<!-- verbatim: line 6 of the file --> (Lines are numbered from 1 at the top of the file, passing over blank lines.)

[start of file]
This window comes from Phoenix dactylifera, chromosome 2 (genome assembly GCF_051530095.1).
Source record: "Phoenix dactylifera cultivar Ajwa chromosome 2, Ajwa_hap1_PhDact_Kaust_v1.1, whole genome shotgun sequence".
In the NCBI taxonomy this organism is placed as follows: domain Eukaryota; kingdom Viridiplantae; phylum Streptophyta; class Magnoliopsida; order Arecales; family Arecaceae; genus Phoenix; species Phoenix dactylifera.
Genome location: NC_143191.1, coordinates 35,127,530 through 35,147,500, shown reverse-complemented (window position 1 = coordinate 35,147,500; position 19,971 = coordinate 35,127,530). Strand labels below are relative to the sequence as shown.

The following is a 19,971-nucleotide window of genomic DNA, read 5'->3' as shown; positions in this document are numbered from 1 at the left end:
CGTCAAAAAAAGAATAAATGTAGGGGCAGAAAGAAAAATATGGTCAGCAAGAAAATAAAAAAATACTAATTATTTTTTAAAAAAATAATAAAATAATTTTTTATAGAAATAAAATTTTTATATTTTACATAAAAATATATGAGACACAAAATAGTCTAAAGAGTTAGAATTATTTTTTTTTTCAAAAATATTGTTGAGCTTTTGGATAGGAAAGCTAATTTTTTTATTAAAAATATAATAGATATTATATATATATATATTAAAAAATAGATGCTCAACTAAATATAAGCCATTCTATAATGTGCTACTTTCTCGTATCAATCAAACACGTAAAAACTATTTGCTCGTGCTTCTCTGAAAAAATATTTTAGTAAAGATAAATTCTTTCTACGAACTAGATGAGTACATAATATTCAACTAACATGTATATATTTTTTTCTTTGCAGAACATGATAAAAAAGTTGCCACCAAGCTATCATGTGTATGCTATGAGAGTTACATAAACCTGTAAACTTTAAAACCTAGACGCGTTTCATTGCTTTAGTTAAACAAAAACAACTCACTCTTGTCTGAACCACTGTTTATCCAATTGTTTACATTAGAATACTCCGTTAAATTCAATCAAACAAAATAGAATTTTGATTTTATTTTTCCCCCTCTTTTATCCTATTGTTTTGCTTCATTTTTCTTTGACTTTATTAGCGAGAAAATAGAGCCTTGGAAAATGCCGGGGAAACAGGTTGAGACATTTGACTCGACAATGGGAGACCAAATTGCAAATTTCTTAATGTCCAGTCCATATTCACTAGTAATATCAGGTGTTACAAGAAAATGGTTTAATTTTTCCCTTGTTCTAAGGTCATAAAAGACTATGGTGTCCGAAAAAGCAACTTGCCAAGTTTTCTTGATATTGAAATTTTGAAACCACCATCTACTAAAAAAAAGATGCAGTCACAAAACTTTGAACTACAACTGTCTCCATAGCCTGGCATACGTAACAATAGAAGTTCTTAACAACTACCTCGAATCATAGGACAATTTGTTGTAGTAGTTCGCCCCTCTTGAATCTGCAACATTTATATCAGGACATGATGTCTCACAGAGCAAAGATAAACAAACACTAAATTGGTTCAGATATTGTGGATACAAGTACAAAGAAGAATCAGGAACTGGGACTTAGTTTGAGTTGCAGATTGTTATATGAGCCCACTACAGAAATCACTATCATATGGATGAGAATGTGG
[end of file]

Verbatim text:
CGTCAAAAAAAGAATAAATGTAGGGGCAGAAAGAAAAATATGGTCAGCAAGAAAATAAAAAAATACTAATTATTTTTTAAAAAAATAATAAAATAATTTTTTATAGAAATAAAATTTTTATATTTTACATAAAAATATATGAGACACAAAATAGTCTAAAGAGTTAGAATTATTTTTTTTTTCAAAAATATTGTTGAGCTTTTGGATAGGAAAGCTAATTTTTTTATTAAAAATATAATAGATATTATATATATATATATTAAAAAATAGATGCTCAACTAAATATAAGCCATTCTATAATGTGCTACTTTCTCGTATCAATCAAACACGTAAAAACTATTTGCTCGTGCTTCTCTGAAAAAATATTTTAGTAAAGATAAATTCTTTCTACGAACTAGATGAGTACATAATATTCAACTAACATGTATATATTTTTTTCTTTGCAGAACATGATAAAAAAGTTGCCACCAAGCTATCATGTGTATGCTATGAGAGTTACATAAACCTGTAAACTTTAAAACCTAGACGCGTTTCATTGCTTTAGTTAAACAAAAACAACTCACTCTTGTCTGAACCACTGTTTATCCAATTGTTTACATTAGAATACTCCGTTAAATTCAATCAAACAAAATAGAATTTTGATTTTATTTTTCCCCCTCTTTTATCCTATTGTTTTGCTTCATTTTTCTTTGACTTTATTAGCGAGAAAATAGAGCCTTGGAAAATGCCGGGGAAACAGGTTGAGACATTTGACTCGACAATGGGAGACCAAATTGCAAATTTCTTAATGTCCAGTCCATATTCACTAGTAATATCAGGTGTTACAAGAAAATGGTTTAATTTTTCCCTTGTTCTAAGGTCATAAAAGACTATGGTGTCCGAAAAAGCAACTTGCCAAGTTTTCTTGATATTGAAATTTTGAAACCACCATCTACTAAAAAAAAGATGCAGTCACAAAACTTTGAACTACAACTGTCTCCATAGCCTGGCATACGTAACAATAGAAGTTCTTAACAACTACCTCGAATCATAGGACAATTTGTTGTAGTAGTTCGCCCCTCTTGAATCTGCAACATTTATATCAGGACATGATGTCTCACAGAGCAAAGATAAACAAACACTAAATTGGTTCAGATATTGTGGATACAAGTACAAAGAAGAATCAGGAACTGGGACTTAGTTTGAGTTGCAGATTGTTATATGAGCCCACTACAGAAATCACTATCATATGGATGAGAATGTGG